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It was a sign of the times that on the stage where the prince sat, only three nights earlier, our group had watched an ever-so-touristic dance performance by tribesmen wearing floral headpieces.The crowd today was a bit different: the room was packed with a sea of Saudi students and businessmen in white There are princes and then there are princes--four or five thousand of them in Saudi Arabia, a few destined for greatness and riches, but most destined simply for riches.The school's modest building sits next door to the sumptuous Abha Palace Hotel, the jewel of Asir's infant tourist industry, and after a ribbon-cutting at the school, the prince entered a large and crowded hotel conference room.Everyone stood as a cadre of policemen with submachine guns entered the room, followed by dignitaries in and six bearded men with daggers in their belts and Kalashnikovs slung over their shoulders, who appeared to be a sort of palace guard.Of the former variety, Prince Khalid is exceptional.Tall, white-bearded, with quiet eyes, he looked like one of the three wise men of my imagination.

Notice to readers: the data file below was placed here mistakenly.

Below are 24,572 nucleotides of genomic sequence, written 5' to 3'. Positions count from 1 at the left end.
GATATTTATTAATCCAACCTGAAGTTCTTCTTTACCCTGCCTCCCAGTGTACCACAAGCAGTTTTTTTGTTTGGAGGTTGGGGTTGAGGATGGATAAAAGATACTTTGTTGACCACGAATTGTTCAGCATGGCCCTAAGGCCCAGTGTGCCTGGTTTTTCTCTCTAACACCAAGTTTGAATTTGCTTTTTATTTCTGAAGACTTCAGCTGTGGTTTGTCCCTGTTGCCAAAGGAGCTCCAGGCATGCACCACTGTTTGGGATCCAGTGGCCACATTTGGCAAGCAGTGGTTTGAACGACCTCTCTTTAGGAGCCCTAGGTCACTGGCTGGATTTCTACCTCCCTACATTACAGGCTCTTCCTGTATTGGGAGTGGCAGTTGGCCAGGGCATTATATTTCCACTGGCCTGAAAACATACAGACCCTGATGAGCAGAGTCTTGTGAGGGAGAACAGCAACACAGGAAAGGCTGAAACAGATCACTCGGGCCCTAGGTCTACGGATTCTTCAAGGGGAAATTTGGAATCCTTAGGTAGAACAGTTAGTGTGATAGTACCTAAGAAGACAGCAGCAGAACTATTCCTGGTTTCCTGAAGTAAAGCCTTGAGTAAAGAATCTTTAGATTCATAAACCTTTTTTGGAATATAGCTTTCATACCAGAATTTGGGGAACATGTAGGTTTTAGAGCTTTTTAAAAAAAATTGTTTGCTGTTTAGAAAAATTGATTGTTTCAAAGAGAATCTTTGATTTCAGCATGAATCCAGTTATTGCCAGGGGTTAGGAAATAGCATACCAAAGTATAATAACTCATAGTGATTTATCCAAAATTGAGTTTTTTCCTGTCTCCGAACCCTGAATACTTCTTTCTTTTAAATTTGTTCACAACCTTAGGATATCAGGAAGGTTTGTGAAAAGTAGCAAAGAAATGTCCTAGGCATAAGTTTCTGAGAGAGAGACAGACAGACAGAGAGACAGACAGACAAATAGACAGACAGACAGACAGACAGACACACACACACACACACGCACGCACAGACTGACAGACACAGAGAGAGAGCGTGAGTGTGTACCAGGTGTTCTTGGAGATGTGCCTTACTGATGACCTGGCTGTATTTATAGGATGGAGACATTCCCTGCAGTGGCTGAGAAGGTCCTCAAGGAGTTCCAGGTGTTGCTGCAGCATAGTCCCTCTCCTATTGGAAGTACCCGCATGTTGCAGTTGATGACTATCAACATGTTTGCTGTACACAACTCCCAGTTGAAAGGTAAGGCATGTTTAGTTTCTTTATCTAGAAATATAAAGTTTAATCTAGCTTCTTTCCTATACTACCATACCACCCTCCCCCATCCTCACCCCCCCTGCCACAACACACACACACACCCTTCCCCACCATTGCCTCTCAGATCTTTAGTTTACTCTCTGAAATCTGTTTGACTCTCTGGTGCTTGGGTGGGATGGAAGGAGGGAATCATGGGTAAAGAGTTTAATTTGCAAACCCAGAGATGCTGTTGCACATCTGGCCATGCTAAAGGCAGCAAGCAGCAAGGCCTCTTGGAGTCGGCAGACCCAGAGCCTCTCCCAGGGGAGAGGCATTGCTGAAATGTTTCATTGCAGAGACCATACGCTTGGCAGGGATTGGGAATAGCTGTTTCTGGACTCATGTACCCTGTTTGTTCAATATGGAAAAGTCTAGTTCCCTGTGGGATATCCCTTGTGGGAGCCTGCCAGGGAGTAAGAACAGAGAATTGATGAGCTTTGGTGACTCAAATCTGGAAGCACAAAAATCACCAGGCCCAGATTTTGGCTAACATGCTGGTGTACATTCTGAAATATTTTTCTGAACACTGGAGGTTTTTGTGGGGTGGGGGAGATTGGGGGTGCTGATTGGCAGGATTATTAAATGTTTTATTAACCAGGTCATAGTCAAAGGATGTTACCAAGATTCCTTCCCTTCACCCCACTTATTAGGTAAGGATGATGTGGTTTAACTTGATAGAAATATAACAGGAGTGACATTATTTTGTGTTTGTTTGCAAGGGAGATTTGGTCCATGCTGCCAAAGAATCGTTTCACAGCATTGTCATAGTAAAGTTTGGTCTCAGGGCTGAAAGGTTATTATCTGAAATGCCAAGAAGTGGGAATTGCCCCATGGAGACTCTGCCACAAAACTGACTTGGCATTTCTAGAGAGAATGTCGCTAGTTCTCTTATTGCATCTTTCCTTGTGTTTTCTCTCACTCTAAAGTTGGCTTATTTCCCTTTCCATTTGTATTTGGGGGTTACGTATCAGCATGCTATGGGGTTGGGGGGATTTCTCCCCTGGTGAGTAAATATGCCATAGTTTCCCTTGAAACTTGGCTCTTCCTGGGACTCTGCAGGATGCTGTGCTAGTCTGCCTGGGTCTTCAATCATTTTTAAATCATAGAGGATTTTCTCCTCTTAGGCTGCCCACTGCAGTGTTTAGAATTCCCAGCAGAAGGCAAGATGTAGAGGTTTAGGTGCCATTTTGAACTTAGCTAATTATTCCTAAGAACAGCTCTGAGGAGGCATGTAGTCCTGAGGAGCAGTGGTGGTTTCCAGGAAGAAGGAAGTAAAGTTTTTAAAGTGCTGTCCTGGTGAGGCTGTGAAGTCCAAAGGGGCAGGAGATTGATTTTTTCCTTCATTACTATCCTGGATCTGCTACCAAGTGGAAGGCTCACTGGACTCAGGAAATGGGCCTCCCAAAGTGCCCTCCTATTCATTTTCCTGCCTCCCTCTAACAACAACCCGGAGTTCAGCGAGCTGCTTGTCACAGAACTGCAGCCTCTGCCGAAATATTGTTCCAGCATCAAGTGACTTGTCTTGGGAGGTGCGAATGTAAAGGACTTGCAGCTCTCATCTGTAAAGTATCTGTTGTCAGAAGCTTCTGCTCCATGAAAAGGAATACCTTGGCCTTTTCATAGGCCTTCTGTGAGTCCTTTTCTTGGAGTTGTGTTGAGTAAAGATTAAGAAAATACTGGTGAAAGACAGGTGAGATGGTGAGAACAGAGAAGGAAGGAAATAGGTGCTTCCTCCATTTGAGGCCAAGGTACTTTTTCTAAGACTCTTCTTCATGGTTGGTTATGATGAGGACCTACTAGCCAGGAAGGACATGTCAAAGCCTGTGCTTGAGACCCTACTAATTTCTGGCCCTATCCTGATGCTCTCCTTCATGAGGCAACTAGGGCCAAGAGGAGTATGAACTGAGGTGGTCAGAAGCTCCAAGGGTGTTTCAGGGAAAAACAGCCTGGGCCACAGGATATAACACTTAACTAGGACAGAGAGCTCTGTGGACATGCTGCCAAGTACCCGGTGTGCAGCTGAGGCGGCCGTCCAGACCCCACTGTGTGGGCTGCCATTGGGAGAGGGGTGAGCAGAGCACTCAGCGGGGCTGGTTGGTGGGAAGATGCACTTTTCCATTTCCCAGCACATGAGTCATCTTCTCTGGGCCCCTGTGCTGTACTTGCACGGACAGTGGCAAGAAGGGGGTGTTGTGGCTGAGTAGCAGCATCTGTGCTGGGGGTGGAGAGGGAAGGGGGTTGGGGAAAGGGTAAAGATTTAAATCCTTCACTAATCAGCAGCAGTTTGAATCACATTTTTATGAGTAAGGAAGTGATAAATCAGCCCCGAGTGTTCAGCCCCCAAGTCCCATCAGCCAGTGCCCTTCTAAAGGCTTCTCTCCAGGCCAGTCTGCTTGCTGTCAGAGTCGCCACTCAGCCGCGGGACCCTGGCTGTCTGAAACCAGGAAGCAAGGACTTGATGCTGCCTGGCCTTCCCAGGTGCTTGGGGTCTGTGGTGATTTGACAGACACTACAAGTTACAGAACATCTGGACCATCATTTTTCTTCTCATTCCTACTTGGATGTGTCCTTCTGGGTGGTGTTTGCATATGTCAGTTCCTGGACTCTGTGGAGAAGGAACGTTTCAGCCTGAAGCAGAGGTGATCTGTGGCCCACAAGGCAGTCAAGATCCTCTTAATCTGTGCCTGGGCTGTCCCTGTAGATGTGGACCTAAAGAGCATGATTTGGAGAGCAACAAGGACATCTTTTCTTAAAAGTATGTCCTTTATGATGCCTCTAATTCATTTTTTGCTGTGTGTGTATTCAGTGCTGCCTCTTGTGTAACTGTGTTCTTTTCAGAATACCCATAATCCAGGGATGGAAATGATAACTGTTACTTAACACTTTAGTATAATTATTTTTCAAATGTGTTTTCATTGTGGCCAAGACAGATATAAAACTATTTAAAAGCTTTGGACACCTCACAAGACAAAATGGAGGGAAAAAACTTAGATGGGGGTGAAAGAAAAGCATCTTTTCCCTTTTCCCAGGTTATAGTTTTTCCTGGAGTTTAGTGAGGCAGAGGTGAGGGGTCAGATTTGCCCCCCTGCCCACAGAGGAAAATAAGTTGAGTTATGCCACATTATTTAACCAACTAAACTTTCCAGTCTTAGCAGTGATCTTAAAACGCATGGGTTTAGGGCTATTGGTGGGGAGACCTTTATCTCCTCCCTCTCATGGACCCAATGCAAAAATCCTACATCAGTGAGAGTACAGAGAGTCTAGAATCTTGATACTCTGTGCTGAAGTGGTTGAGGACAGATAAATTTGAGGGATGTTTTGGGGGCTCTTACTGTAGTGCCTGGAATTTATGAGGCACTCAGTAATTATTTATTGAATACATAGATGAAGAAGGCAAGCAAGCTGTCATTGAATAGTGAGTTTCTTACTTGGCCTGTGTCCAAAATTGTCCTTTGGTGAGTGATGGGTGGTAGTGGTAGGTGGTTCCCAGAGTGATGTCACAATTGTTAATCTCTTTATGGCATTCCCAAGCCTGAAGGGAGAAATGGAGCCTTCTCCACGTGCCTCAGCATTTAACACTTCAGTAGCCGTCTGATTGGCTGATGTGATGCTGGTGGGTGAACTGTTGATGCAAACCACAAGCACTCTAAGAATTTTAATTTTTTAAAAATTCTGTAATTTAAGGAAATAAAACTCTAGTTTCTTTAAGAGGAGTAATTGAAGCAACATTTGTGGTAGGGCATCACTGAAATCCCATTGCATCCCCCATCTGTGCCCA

Educationally oriented groups are the target--alumni associations and museums are sponsoring many of the upcoming trips.
I hear a little grumbling along the lines of "The pope doesn't care who visits the Vatican," but mostly our group is accepting.
After all, it's beastly hot outside--and since the fall of the Soviet Union, how many places are left on earth where you can be restricted to your hotel?
(The Sheraton Medina is set up for those guests: the five clocks behind the front desk do not show the time in, say, New York, London, Rome, Tokyo, and Mexico City but, rather, the hour of the five daily prayers that the kingdom observes assiduously.) Some 5 million guest workers--25 percent of Saudi Arabia's population--live here.
To the country's rulers, all of them descendants of King Abdul Aziz, these "guests" are very different from tourists.